Use of the IDbyDNA process in this case would unveil the specific genetic footprint of the virus strain contracted by the parent and child and using that information in comparison with contact tracing data, would determine who brought the virus into that household and from what pathway it came.
“This virus has about 30,000 letters in its genome,” Schlaberg said. “Every time it makes a copy of itself, with every generation, there can be some changes. Though this particular virus doesn’t change that much, there are a couple dozen or so letters and positions that change repeatedly.
“That allows you to generate a fingerprint ... with a particular combination of changed letters that identify a specific strain.”
This strain identification is critical information, Schlaberg said, when it comes to monitoring how the virus is changing as it moves through communities as well as aiding public health officials in tracking infection sources.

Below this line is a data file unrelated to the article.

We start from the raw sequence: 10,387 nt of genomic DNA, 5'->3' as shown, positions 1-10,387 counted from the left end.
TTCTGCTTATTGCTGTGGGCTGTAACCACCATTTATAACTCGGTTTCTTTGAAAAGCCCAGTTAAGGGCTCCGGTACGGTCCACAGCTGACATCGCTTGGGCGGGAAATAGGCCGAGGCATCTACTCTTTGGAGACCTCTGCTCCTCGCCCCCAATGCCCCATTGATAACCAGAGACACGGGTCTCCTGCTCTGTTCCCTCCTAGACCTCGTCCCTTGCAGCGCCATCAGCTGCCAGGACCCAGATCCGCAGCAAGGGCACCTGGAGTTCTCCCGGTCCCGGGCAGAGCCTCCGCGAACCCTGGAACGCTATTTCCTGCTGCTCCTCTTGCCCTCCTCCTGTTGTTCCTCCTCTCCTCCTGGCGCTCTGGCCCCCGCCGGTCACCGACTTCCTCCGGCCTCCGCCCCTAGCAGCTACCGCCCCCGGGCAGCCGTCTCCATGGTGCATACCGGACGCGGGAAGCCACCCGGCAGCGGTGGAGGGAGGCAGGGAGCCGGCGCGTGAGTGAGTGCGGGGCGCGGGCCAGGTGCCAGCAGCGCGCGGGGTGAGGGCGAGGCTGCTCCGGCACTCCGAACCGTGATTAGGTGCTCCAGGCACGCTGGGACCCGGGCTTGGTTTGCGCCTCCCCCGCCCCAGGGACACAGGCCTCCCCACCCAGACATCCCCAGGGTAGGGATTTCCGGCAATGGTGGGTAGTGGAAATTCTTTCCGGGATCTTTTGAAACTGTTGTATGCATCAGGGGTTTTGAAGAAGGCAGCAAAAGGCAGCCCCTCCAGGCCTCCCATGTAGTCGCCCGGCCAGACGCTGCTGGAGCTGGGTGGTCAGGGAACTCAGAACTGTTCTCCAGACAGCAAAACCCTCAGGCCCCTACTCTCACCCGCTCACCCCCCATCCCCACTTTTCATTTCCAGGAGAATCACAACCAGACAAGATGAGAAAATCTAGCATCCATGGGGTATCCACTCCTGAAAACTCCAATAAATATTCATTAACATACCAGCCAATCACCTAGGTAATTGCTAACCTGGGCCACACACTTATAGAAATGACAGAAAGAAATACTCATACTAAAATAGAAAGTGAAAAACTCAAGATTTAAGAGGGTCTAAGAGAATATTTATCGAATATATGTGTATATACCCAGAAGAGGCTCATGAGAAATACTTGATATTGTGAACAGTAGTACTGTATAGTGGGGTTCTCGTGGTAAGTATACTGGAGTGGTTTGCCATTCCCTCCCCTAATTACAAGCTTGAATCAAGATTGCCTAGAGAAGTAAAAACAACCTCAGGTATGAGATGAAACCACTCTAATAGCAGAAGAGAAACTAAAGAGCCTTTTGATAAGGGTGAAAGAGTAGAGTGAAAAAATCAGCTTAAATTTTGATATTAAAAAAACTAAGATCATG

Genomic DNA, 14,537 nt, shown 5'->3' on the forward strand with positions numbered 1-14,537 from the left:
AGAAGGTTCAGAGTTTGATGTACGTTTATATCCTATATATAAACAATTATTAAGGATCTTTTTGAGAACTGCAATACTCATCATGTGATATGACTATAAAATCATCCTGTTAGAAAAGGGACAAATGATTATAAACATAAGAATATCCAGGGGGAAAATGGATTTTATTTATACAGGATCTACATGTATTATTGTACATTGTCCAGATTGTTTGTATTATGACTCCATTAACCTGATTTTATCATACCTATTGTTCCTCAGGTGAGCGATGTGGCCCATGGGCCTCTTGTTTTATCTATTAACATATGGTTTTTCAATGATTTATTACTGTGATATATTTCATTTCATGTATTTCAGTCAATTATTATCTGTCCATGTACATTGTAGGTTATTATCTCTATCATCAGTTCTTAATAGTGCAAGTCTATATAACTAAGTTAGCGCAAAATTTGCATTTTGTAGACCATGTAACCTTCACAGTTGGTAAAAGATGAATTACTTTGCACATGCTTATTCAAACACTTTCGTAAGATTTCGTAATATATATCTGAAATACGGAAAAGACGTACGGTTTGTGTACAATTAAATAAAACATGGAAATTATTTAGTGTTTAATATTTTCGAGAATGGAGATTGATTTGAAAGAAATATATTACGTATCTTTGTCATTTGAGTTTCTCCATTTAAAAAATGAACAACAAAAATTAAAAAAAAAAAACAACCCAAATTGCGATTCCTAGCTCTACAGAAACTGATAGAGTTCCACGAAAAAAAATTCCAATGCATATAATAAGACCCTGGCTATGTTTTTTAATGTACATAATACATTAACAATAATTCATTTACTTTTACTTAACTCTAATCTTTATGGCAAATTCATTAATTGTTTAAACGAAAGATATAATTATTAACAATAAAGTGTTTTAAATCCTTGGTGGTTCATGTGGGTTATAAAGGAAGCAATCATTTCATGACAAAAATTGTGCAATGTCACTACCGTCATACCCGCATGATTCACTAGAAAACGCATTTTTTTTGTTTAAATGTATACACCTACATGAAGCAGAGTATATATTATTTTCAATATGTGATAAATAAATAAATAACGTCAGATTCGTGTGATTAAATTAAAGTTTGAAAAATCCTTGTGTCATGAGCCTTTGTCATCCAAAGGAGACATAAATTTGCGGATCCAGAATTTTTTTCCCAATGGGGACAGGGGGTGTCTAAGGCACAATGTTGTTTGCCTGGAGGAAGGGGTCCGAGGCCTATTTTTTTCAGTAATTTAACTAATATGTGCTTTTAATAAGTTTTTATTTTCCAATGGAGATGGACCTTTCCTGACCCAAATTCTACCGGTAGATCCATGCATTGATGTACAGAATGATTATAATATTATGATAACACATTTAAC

This technique can also be used to quickly and efficiently assess whether a sudden cluster of infections is the result of a so-called super-spreader event that tracks back to single modern-day Typhoid Mary or just a group of unrelated positive results.
Physician and researcher Dr. Lauge Farnaes is the assistant medical director at Rady Children’s Institute for Genomic Medicine in San Diego and an attending physician specializing in pediatric infectious diseases.
Farnaes has used the IDbyDNA testing procedure in clinical trials and research projects and said technology that was once out of reach from both a cost and time perspective is now moving toward the realm of everyday diagnostic tools.
“Molecular epidemiology has been something limited to use by hospitals in crisis management situations,” Farnaes said. “IDbyDna could allow you to do molecular epidemiology on everything, all the time.
“With unbiased sequencing, you can find things that you don’t even know you were looking for. ... You see it even before it showed up.”
That power of detection in metagenomics testing is one Farnaes has been exploring in his pursuit of advancing early and accurate detection of infection and pathogens in his young patients.